The United Kingdom Independence Party (UKIP) is nothing more than a political scam meant to extinguish genuine British nationalism, a British Member of the European Parliament has said.
UKIP recently did comparatively well in local elections in Britain, and has now been widely touted as a new “savior” for British nationalism.
Andrew Brons, elected as an MEP for Yorkshire in 1999 for the British National Party (BNP) but who has since joined the new British Democratic Party (BDP), said in an article published in the Public Service Europe journal that “It is a central principle of marketing that it should not try to change the desires of potential customers but should instead seek to satisfy them or at least pretend to.
“Political parties in a democracy, on the other hand, are believed to have principles and policies to which they are committed; and that they commend by persuasion to the electorate.
“However, it is a problem if the electorate should insist stubbornly on reaffirming its own principles and rejects the principles or base interests of all establishment parties.
“There is always a danger that this electorate will be persuaded to support ‘wild card parties’ or ‘loose cannon parties’ that threaten the policies and interests of the establishment.
“The political establishment in Britain, as in most countries in the west, believes in the destruction of nations and nation states—and seeks to promote a global entity in which there are no independent countries or distinct peoples.
“The media, including the entertainment industry, in all countries promote this vision vigorously but the old loyalties—sometimes in corrupted forms—persist.
“Ethnic nationalist parties in Britain that oppose this globalist vision have had an undistinguished history. However, in the beginning of the 21st century, they—or rather one, the British National Party—started to make progress and gain elected representatives. It had to be stopped.
“Dr Alan Sked, an honest but ultimately globalist academic had established the United Kingdom Independence Party in 1993. It had secured representation in the European Parliament in 1999 and had increased this gradually to twelve MEPs in 2005. There was almost terminal disunity in UKIP during the 2005 to 2009 parliament.
“It looked as though it might face meltdown before 2009. There was a perceived danger that the British National Party, despite its controversial leader, might make a breakthrough at the 2009 European Parliamentary elections.
“This could not be allowed. It had to be stopped. Nigel Farage, a founder member of UKIP had gained the leadership in 2006 and seemed to make a pact with the political establishment and the media.
“In late 2003, three years before he gained the leadership of UKIP, Farage allegedly boasted to his staff that he was going to approach the BBC to warn them that they would have to support UKIP or they would get the BNP. While there is no record of the BBC’s response, we do know that Question Time has invited Farage to appear more than any other elected politician.
“In 2009, before the European elections, UKIP appealed ostensibly to the public but in reality to the media—the only way to stop the BNP is by voting UKIP. The media responded with an aggressive smear campaign against the BNP and a vigorous support programme for the previously ailing UKIP.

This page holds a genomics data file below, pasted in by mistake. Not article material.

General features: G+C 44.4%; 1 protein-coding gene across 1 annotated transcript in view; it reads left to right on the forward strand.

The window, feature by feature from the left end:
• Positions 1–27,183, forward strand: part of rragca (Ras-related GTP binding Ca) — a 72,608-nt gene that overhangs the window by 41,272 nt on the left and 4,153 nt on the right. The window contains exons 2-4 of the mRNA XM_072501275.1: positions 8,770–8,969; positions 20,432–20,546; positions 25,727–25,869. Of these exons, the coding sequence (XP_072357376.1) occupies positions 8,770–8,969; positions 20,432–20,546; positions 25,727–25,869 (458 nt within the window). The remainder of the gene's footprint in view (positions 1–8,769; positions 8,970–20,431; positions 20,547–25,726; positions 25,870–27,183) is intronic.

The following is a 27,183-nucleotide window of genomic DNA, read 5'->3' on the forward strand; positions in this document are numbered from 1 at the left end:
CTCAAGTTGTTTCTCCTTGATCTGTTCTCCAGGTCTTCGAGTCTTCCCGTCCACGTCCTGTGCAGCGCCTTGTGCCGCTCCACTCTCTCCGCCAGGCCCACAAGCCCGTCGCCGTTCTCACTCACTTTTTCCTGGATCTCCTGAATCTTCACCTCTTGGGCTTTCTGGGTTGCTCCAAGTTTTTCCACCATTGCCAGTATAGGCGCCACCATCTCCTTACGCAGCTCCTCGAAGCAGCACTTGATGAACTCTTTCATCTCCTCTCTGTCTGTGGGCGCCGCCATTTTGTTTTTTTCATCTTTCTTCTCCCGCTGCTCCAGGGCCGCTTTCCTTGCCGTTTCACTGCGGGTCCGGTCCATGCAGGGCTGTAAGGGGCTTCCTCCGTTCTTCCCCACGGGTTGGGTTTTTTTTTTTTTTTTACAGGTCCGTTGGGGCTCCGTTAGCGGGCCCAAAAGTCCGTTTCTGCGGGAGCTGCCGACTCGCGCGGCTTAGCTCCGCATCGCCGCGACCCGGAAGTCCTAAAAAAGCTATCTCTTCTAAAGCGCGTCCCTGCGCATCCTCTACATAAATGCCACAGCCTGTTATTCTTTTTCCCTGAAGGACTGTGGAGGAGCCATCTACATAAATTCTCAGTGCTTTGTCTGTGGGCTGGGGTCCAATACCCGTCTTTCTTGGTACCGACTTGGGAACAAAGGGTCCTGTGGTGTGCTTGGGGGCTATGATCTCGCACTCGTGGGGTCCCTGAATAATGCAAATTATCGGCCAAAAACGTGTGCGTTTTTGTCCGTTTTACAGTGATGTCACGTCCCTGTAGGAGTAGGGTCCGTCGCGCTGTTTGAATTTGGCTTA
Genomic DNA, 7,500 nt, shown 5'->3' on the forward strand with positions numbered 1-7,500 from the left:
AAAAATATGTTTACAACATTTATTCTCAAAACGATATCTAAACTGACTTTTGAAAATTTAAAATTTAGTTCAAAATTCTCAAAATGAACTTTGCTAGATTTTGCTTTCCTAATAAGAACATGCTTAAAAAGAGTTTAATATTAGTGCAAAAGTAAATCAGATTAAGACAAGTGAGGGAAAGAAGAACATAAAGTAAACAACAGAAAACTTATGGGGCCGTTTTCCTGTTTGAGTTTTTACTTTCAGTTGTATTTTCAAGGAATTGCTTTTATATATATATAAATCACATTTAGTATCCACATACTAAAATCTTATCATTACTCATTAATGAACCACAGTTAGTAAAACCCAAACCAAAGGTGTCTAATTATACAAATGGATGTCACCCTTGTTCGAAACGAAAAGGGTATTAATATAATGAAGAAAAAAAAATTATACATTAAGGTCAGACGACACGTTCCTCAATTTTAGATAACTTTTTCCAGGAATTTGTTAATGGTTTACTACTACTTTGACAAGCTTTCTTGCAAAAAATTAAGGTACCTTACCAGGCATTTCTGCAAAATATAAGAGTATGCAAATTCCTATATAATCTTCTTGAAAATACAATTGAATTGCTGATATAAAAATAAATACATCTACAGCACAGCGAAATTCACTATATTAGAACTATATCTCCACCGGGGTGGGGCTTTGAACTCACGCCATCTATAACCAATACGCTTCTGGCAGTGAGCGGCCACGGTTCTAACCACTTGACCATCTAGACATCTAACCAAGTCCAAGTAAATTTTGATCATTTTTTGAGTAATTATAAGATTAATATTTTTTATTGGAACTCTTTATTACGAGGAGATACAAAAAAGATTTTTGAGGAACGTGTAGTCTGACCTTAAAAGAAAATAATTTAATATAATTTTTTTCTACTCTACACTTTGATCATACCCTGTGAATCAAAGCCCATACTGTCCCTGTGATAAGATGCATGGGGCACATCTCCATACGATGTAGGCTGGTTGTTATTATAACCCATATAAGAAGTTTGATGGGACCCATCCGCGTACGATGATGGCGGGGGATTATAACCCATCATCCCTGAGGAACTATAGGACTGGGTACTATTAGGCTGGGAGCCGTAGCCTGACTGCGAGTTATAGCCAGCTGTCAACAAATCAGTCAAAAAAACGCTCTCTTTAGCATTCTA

“After the European elections, Farage’s party allegedly boasted ‘If it had not been for UKIP, they (the BNP) would have got even more seats’.
“On Good Friday 2010, just before the general election, he told the audience in Any Questions that his greatest political achievement had been: ‘stopping the BNP from ever becoming a large political party’.
“In fact, the BNP did rather better than UKIP in that general election. Its average vote per contested constituency was marginally higher than that of UKIP. It secured a higher proportion of saved deposits than UKIP.
“In seats in which both parties contested, the BNP beat UKIP in many more constituencies than those in which UKIP beat the BNP. That was the reality but the media portrayed the general election as a triumph for UKIP and a disaster for the BNP.
“The leadership of the BNP went into paranoid mode and declared a war against all and any of its internal critics.
“The party then began its terminal decline. And UKIP was to be promoted quite shamelessly by all sections of the media from then on. Farage has appeared on Question Time and Any Questions even more than he did previously.
“The so-called right-wing press has given that party hundreds of column inches. Scandals that ought to have attracted bad publicity for UKIP have been uniformly ignored by all sections of the media.
“An attack on Farage from the Alliance of Liberals and Democrats for Europe leader in the European Parliament in December 2012 for failing to attend his Fisheries Committee once during 2011 and 2012 went unreported in Britain. The appalling attendance records of UKIP MEPs in the full parliamentary sessions have scarcely been mentioned. It is a political scam.
“It is almost as though a modern version of a ‘D-notice’ had been sent to every single newspaper and it had been routinely obeyed.
“It is not that Farage can walk on water but simply that his mortality must not be mentioned. As one of his colleagues in the European Parliament said of him, Farage is not so much committed to getting Britain out of the European Union as he is to occupying a place—so that nobody else will.”